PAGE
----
In case I haven’t mentioned it, bear season is my favorite hunt. The work building up to opening day makes me appreciate the time I spend quietly waiting and watching for a bear. Watching a sow with twin cubs as I sat on the ground behind a six foot long piece of camo burlap is one of the highlights of my time outdoors. Both of the bears I’d harvested were taken while I saw on the ground; one behind that burlap, the other from behind a pile of brush. There isn’t a good place to sit on the ground when I’m hunting from our land. The first seat was too close to the barrel to be safely on the ground, and the second, the current site, too wet. I climbed up into the tree stand, pulled the camo sheet in front of my legs, loaded my rifle, and relaxed.
The first four hours were spent watching birds and red squirrels. Patiently, I waited for the bear who pulls logs out of the barrel. And then, there it was, a black bear coming down the woodsy trail directly behind the barrel. I saw a small black spot first, taking its time, stopping to look at what I thought were the logs he’d pulled out and lugged into the woods. It was exciting! I’d get to watch this amusing bear in action. Observation is an important tool in learning the ways of animals. You can read every book about an animal and hunting but there’s a lot you can’t learn from someone else’s experiences.
He walked to the skidder trail that connects with the trail I was perched at the top of and turned to my right. That’s not what the log thief does. He walks right in, takes the logs out, lugs them off or at least pushes them out of the way, and starts to eat. This was not that bear.
I texted Steve. “Bear.” I knew he was on his way home but didn’t realize he was on our road until I heard the truck go by a minute later.
Nervous bear came out of the path I use for a game camera and walked slowly to the barrel. He walked out, made a wide circle around the barrel and back to the path near the game camera. After a moment’s hesitation he came back to the barrel and stood still. The height of his back matched the height of the 50 gallon barrel. Big. Big bear.
This is NOT the video of the kill. That won’t be shown here.
My heart raced. This was not what I was expecting. This was a chance at one of two bears that would best help fill the freezer, and be the largest bear I’ve harvested. Previous bears were 150 and 105 pounds. In hale deeply, exhale completely (usually audibly but not while hunting), repeat three times to get control of myself. Slowly, I reached for my rifle, pushed the safety off, and raised it to my shoulder. I pulled the butt of the gun snug to my shoulder, took another breath, and looked through the scope.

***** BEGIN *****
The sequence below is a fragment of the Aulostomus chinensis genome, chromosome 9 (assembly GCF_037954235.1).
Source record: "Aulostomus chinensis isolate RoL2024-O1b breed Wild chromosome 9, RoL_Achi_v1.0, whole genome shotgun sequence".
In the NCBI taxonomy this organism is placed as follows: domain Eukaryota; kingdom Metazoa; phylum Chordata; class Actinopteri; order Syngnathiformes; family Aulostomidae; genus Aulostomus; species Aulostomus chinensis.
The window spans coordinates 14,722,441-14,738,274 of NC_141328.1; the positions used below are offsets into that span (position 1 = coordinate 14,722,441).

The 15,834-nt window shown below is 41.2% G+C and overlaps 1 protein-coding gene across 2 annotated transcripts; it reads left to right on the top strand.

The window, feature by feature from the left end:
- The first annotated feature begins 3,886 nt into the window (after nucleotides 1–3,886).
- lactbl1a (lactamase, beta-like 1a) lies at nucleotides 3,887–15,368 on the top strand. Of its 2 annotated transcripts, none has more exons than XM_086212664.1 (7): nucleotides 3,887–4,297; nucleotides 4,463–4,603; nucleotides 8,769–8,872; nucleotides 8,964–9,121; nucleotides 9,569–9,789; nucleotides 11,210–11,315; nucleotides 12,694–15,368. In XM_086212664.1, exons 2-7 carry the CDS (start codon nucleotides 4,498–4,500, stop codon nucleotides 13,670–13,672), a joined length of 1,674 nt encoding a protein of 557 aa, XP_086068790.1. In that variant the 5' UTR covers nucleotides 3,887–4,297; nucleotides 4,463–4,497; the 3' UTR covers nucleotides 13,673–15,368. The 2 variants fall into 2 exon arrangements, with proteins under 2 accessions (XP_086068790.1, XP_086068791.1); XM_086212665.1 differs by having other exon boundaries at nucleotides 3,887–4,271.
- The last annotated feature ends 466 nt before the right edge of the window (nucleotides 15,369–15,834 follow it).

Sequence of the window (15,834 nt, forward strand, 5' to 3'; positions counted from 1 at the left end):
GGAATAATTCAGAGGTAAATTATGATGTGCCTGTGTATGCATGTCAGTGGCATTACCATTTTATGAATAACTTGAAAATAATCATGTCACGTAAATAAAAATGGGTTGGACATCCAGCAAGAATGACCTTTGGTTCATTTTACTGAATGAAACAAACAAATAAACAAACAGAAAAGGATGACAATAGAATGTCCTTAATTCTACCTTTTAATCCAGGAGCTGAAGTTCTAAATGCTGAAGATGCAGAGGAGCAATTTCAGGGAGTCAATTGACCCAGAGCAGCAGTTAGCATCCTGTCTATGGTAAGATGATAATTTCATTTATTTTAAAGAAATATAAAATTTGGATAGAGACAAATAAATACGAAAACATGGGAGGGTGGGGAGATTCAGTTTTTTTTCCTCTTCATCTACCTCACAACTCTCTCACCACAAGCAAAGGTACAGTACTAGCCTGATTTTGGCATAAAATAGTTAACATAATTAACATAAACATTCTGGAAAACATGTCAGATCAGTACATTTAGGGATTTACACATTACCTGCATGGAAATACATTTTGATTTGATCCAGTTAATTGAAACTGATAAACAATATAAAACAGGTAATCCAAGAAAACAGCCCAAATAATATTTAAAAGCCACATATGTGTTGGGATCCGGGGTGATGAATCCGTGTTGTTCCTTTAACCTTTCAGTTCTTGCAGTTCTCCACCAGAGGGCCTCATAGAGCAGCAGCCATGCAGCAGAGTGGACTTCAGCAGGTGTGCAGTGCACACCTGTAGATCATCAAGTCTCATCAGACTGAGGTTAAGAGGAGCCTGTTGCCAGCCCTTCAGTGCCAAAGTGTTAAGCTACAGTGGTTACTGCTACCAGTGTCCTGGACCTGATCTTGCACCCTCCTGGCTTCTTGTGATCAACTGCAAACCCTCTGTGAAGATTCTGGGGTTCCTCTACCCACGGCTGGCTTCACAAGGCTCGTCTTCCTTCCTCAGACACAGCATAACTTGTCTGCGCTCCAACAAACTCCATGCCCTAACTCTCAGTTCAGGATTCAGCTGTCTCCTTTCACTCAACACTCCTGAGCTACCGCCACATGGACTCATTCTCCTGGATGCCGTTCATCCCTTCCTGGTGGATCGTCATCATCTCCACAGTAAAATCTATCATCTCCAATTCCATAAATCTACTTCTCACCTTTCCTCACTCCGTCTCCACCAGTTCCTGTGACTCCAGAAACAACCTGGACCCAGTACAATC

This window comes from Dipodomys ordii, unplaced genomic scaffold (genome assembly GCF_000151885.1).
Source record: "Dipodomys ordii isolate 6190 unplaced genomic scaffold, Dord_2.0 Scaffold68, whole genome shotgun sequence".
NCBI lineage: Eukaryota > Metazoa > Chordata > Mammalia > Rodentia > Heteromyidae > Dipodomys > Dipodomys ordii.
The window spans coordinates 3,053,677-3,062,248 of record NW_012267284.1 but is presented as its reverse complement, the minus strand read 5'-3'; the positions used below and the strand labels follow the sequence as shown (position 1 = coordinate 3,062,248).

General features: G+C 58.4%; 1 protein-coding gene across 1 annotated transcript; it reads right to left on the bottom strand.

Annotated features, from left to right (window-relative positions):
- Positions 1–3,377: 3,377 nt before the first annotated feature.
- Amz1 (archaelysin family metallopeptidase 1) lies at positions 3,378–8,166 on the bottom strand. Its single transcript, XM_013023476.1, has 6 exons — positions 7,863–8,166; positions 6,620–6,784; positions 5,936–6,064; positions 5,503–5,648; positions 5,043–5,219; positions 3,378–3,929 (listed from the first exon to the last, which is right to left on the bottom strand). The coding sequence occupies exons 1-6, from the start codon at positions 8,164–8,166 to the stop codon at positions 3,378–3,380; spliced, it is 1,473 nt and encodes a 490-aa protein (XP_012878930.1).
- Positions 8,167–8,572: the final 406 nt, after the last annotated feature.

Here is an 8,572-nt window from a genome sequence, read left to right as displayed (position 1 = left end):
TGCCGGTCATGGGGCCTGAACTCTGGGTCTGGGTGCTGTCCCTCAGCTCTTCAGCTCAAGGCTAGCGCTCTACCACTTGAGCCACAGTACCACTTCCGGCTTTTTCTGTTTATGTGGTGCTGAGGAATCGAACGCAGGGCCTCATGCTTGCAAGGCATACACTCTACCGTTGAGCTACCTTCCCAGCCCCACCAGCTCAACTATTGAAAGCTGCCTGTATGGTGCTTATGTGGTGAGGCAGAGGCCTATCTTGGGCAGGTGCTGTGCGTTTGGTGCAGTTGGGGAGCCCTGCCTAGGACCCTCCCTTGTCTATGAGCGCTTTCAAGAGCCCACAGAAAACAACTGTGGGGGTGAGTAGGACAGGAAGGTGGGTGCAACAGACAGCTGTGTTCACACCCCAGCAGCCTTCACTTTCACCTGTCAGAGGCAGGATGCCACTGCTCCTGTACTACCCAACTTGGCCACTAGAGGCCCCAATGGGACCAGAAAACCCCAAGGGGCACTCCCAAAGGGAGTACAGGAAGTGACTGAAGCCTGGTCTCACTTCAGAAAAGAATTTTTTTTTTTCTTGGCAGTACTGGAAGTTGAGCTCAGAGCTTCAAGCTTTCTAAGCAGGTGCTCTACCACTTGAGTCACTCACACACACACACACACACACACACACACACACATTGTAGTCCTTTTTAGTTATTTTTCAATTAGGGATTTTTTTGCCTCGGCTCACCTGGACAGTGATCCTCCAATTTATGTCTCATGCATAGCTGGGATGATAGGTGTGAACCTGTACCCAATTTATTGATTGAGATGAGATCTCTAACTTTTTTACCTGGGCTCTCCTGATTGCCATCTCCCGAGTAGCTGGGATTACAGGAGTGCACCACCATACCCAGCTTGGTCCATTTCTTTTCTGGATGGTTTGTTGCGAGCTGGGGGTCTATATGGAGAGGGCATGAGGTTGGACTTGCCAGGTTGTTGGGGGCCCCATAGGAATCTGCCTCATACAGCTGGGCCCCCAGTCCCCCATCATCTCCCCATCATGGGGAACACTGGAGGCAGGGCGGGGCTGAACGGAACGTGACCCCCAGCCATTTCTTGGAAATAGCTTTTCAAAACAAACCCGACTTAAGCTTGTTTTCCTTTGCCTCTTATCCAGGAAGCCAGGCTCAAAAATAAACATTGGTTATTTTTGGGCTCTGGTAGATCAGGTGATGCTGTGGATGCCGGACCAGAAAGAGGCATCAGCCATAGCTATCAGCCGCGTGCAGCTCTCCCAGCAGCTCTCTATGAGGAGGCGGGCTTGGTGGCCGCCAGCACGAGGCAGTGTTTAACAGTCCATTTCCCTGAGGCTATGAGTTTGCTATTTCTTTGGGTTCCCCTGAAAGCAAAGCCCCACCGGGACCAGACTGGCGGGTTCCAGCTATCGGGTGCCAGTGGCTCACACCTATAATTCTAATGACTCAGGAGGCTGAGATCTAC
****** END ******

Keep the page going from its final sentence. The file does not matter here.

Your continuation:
Nervous bear stopped broadside in front of the barrel. I pulled the trigger, kept my eye on him through the scope, and watched him drop instantly.
A lesson I learned with my second bear was to be ready for a second shot even when if it falls immediately. The bear pushed himself up with his front legs so I pulled the trigger again. He did not get up.
A horrible groan came up the trail, through my ears, and directly to my heart. “He’s suffering. He’s suffering.” I panicked for a second. The death moan began less than a minute after the second shot. I hadn’t heard the death moan before. It’s not the sound of a dying bear. It’s the sound of air being expelled from a dead bear’s lungs. And then I breathed a sigh of relief. He did not suffer. Dead. In front of the barrel. Safety on, rifle down, hands still shaking, I leaned back and gave thanks.
I’ve watched the video of the kill. There were three seconds between shots. Fast, efficient, and merciful. It looked completely different from the camera placed behind the bear than it did from my tree stand. I saw more in the video than I did through the small area focused on in the scope. The perspective was entirely different and caught me by surprise.
Steve put the windows down as he approached and listened for the shot. He continued on to look at a logging job at the end of our dead end road, turned around, and went home. Assuming he’d heard the shots, I waited for him to change his clothes and come over. He didn’t.
“Are you coming to get us?”
“Did you shoot it?”
“Is it dead?”
“Yes.” He called to ask how far it went and what he needed to bring with him to get it out of the woods. Just the tractor. This would be the easiest retrieve yet, which is saying something because the second bear only went ten or fifteen feet before dying. He drove directly to the barrel, we rolled the bear into the bucket, and went home.
There’s something called ground shrinkage in hunting. The animal that seems huge when you’re looking down the barrel shrinks when it hits the ground, or seemingly so. This bear grew. I thought he must be 250 pounds. I underestimated. He weighed 310 pounds live weight. He’s probably the biggest bear I’ll ever harvest.
The freezers are full. Steve harvested a bear as well. It’s the first time we’ve ever both harvested a big game animal in the same year. He went on to shoot an 18 point, 150 pound buck the day before Thanksgiving. We were given 100 pounds of moose meat, and we shared that with friends because it wouldn’t all fit in the freezers. I won’t be raising meat chickens this year because there will be more than enough of the 25 I raised in 2020 to tide us over until 2022. I’ll raise a few turkeys and concentrate on filling the pantry and cold cellar with fruits and vegetables.
I’ve left all forms of social media except for Instagram and a Facebook account I’ll use only to manage the Tressa & Trudy page. We’re living in crazy times. I ask myself WWTD? What would Tasha (Tudor) do? I’ve re-prioritized a lot and plan to make more time for writing. I hope that means you’ll see me here tomorrow. Thanks for reading after I’ve been away such a long time.